Bob and his books 

Poor Bob Lancaster (Book section: Dec. 1). He has never received a book he liked as a Christmas present. Even the mere thought of receiving such a distasteful present seems to make him angry and unhappy. And please, don’t even suggest a gift card. Those annoying things are an abomination. They are hard to use and keep up with, and the amount is always too much or too little. Papa Bear Bob wants his things to be just right. I guess he would much prefer a gaudy tie or pair of argyle socks; perhaps an ill-fitting golf shirt or set of Old Spice toiletries will do the trick.

If any of his friends (assuming there are any remaining) or family members read this letter, please do not shop for him at WordsWorth… we certainly don’t want him mad at us.
David Cockroft
Little Rock

Clear-cut decision
I live in NLR and work downtown; everyday I cross over the Broadway Bridge on my daily commute to the office. The last few days as I pass by the future home of the Travelers I have gotten a sick feeling to my stomach. The lot where the new stadium is to be built has been leveled. Sadly, not one of the beautiful old trees was spared in the quest for progress. Now don’t get me wrong. I’m grateful that the new ballpark is coming to my side of the river but surely somewhere in the plan they could have kept at least two or three of those giants on the lot. I’m no tree expert but some of those trees had to be at least 80 years old and specimens like that can’t quickly be replaced. It appears that in the race for progress we lost a little treasure by the river.
Marty Sullivan
North Little Rock

Biker’s lament
I recently walked the section of the bicycle trail behind Bowman Curve. The wooden bridges are quaint and tolerable enough, but the bike surface itself is rough asphalt gravel and crusher fines. Good enough for balloon tires on slow moving bikes, but terrible for commuter and touring bikes. Not all the wood bridges are finished either. If you want a challenge, try crossing the beams on an unfinished bridge.

I have a Peugeot PX-10 that I bought in 1974. I have ridden it for 31 years. I have replaced nearly every part except the frame. I’m not a fashion cyclist. I don’t puff up with the latest colorful styles, and I don’t jump dirt mounds. I use my bicycle to commute, almost every day.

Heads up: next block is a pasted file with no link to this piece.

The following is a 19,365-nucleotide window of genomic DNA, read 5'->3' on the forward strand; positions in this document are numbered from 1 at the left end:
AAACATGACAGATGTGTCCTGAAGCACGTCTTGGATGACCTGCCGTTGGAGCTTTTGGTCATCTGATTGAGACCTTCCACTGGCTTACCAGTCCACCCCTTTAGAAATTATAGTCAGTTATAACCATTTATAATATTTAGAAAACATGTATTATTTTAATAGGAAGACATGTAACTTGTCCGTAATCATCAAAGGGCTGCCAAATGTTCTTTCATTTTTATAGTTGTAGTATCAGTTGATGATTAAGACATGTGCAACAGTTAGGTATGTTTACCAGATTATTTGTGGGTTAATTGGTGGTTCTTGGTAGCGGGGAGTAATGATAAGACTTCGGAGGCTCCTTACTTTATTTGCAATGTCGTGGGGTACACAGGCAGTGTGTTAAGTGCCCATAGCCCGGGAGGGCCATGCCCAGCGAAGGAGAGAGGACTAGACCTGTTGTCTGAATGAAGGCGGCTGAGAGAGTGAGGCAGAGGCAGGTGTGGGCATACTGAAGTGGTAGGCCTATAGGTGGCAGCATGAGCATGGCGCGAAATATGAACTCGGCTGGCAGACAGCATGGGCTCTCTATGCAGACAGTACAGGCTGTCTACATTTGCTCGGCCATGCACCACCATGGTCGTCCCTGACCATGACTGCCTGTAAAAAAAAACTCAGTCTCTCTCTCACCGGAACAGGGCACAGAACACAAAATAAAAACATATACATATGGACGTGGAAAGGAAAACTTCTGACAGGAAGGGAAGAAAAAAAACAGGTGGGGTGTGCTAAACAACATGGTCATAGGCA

My commute consists of dodging cars, trucks, SUVs and big yellow school buses on Chenal Parkway. About half of the drivers are using cell phones. The others are late to work, late getting home, or mad at anyone who would be dumb enough to ride a bicycle. Let me be specific. I have to ride a 4-inch-wide strip of asphalt between the white line and the drop-off shoulder. If I ride to the left of the white line, I can be clipped by a busy contractor, tired from a day of deforesting. If I ride to the right of the white line, my narrow tires drop off the shoulder and into the tire-puncturing glass and gravel.

The saying that comes to mind is “The path that leads to life is narrow, and few are they that find it.” However if we want to help the rest of humanity, Mr. Chenal could add a paved shoulder for minimal cost. This would help walkers, runners, joggers, and bicyclists to stay alive and truly benefit from their exercise. Bicycle commuting conserves fuel, reduces obesity, and improves the fitness of the city. Every day I ride I wonder if this day will be my last. You would think if they can put all that money into deforesting Chenal, they could at least add a bike path to the shoulder of the road.
L. Van Warren
Little Rock

Veterans Day hypocrisy
I’m sure you remember that a great many Republicans sneered and jeered when then-President Clinton laid the wreath at the tomb of the unknown soldier each Veterans Day, because Clinton had avoided the draft.

I thought of this on Veterans Day, when Bush, who was out politicking, sent Vice President Dick Cheney to perform this function. Cheney was the all-time champion draft dodger, as you know. I thought this was the ultimate hypocritical thing that this administration could do.
Manford H. Levy

Wrong chief justice
John Roberts’ record poses a serious threat to some of our basic rights — like equal voting rights, property rights, reproductive choices and protections for workers. During John Roberts’ hearing, he directly refused to answer over 100 questions from senators and evaded countless others — leaving many fundamental issues unanswered.

The Bush Administration refused to turn over any records from Roberts’ time as deputy solicitor general, where he played an important policy-making role. The people deserve to know why Bush and Roberts kept us in the dark.

John Roberts was the wrong choice for Chief Justice of the Supreme Court.
Ronald Stanley
Mountain View

Republicans whine and threaten to change the Senate rules if Democrats demand complete knowledge about a potential judicial nominee even though, according to Sen. Blanche Lincoln, 67 of President Clinton’s judicial nominees were never allowed a vote on the floor of the Senate. It is my understanding that at least 95 percent of President Bush’s judicial nominees have been considered by the full Senate.

Can any of you tell me what is wrong with this picture?
Frances Grace Block
Little Rock



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